Mass. legislature considering options in wake of court ruling
BOSTON (BP)--The day after the state's highest court made same-sex "marriage" legal, politicians in Massachusetts began debating the next step.
Some members of the legislature want to move to amend the state constitution to ban same-sex "marriage." Others want to follow the court's order and make it legal. Some want to walk the middle ground and legalize marriage-like civil unions.
No one knows who has the most votes, The Boston Globe reported.
The ruling Nov. 18 by the Supreme Judicial Court stopped short of issuing same-sex couples marriage licenses immediately. Instead, it stayed its own ruling and gave the legislature 180 days to "take such action as it may deem appropriate."
Massachusetts Gov. Mitt Romney, a Republican, issued a statement saying he favors a constitutional amendment.
"Marriage is an institution between a man and a woman," the statement read. "I will support an amendment to the Massachusetts Constitution to make that expressly clear. Of course, we must provide basic civil rights and appropriate benefits to nontraditional couples, but marriage is a special institution that should be reserved for a man and a woman."
One city, Cambridge, may attempt to issue marriage licenses to same-sex couples before the 180 days is up. The Cambridge city council will consider a proposal Nov. 24 to authorize the city clerk to give homosexual couples such licenses, The Globe reported.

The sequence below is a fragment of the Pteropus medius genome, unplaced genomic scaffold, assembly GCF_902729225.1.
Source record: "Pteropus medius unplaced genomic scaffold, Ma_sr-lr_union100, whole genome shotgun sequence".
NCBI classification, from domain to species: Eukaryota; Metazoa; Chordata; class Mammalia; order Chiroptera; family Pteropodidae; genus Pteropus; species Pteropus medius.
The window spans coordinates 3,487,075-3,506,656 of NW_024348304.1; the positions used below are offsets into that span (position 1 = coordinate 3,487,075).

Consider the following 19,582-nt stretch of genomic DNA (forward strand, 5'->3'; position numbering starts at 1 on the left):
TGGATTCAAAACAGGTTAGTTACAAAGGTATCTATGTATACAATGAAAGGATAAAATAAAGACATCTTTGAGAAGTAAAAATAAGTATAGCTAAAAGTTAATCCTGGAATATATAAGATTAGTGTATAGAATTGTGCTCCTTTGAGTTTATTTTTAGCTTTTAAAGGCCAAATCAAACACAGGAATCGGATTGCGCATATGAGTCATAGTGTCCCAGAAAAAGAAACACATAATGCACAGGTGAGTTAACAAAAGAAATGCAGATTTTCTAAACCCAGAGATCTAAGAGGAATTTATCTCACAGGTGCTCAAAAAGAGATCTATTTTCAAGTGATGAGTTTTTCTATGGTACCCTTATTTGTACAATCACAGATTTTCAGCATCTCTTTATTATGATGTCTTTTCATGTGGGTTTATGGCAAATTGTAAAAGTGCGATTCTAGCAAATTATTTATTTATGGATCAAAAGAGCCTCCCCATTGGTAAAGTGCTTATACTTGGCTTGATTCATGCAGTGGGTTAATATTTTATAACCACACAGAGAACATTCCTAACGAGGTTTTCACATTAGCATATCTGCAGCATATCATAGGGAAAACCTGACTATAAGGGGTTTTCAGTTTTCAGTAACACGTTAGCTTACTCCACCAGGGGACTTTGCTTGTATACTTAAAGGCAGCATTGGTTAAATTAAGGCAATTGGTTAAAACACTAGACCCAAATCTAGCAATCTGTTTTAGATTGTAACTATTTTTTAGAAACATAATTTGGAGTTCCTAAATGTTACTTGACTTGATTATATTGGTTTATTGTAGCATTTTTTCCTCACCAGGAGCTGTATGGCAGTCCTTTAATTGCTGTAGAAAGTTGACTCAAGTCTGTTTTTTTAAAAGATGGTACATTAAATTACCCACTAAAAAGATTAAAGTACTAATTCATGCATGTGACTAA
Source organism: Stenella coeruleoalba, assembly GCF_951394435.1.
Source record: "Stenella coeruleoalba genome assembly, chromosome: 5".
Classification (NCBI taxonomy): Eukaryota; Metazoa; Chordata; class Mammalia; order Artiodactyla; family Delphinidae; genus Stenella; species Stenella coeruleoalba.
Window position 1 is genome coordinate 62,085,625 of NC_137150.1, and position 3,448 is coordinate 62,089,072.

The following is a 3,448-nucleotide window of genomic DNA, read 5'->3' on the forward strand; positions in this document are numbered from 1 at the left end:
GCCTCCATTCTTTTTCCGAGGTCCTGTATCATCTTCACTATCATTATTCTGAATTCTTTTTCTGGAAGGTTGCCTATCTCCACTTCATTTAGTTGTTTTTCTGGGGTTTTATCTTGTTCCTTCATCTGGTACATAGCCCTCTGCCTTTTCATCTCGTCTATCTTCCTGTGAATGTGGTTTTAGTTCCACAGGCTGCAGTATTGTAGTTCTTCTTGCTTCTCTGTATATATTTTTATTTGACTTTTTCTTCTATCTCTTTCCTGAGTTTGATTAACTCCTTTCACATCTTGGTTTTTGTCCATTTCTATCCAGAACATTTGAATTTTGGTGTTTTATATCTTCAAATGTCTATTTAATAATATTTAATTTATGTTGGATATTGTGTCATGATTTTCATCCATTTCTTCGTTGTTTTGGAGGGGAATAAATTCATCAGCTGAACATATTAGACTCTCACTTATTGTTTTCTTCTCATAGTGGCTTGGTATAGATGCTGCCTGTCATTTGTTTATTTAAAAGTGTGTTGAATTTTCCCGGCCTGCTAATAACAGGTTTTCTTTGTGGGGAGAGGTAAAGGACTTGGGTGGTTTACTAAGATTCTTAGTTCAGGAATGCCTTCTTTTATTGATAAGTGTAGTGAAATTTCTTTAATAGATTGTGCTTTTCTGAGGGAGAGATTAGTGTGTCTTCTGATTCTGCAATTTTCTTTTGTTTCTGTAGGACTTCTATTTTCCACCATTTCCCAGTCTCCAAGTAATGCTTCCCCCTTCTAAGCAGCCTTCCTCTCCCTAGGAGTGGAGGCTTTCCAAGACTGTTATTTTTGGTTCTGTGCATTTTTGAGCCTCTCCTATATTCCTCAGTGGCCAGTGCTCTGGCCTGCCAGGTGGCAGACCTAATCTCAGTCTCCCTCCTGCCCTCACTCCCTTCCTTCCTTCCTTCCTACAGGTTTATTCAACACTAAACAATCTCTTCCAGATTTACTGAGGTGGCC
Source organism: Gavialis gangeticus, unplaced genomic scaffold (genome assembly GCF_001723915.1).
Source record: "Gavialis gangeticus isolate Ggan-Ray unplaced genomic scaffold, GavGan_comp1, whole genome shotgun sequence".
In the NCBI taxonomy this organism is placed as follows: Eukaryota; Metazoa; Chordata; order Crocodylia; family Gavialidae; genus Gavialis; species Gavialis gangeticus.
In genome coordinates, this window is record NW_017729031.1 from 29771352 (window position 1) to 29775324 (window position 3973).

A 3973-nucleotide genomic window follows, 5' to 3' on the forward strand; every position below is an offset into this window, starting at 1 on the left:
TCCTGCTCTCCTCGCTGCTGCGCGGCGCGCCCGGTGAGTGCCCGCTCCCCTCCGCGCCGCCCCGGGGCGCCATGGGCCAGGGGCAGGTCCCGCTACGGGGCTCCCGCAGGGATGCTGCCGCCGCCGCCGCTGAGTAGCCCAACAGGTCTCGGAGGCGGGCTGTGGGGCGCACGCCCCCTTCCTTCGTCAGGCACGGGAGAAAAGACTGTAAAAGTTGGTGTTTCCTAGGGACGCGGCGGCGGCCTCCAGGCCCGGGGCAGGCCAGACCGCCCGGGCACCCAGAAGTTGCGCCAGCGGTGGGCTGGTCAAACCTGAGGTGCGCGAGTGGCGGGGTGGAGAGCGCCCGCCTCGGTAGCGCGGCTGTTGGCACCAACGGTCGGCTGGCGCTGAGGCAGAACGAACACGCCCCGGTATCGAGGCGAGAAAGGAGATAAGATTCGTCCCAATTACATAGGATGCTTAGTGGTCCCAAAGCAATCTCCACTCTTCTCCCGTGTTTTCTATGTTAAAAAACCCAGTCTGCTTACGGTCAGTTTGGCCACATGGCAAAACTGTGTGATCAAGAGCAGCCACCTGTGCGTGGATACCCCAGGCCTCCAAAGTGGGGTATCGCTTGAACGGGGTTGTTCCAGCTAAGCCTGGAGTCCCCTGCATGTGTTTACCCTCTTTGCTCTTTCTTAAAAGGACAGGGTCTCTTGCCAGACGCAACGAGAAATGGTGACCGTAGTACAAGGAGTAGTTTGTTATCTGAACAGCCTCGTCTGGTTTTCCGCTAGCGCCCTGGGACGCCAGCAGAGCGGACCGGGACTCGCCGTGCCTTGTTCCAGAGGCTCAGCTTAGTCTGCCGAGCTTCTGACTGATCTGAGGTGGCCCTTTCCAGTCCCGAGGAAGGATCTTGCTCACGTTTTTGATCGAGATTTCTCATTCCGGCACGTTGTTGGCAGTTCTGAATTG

"Cambridge may be the model," councilwoman Denise Simmons said, according to the newspaper. "I'm very optimistic that it could work."
Such talk no doubt fuels conservatives' desires to pass an amendment. However, any amendment wouldn't make it to the ballot until 2006, far past the 180-day deadline. One option: The legislature could move toward an amendment and then ask the court to extend its stay and let the voters decide. But there is no guarantee the court would go along with such a request.
Senate President Robert E. Travaglini, a Democrat, said he is unsure what the legislature should do.
"This decision is very clear," he said, according to The Globe. "It's somewhat ambiguous [as to the legislature's role]. They're giving us 180 days to take action, but we're not sure that any action that we take is going to affect the decision of the court."
Even before the decision the legislature already had been considering an amendment and had scheduled a constitutional convention for Feb. 11.
Ron Crews, president of the Massachusetts Family Institute, called on the legislature to pass an amendment.
"The residents of Massachusetts and of the entire country should take this as a wakeup call and impress upon their legislators the importance of defining marriage in the state constitution as the union of a man and woman," he said in a statement. "Marriage is not just about financial benefits; it is about giving children the best environment in which to be raised, and ensuring the healthiest, most productive living conditions for adults."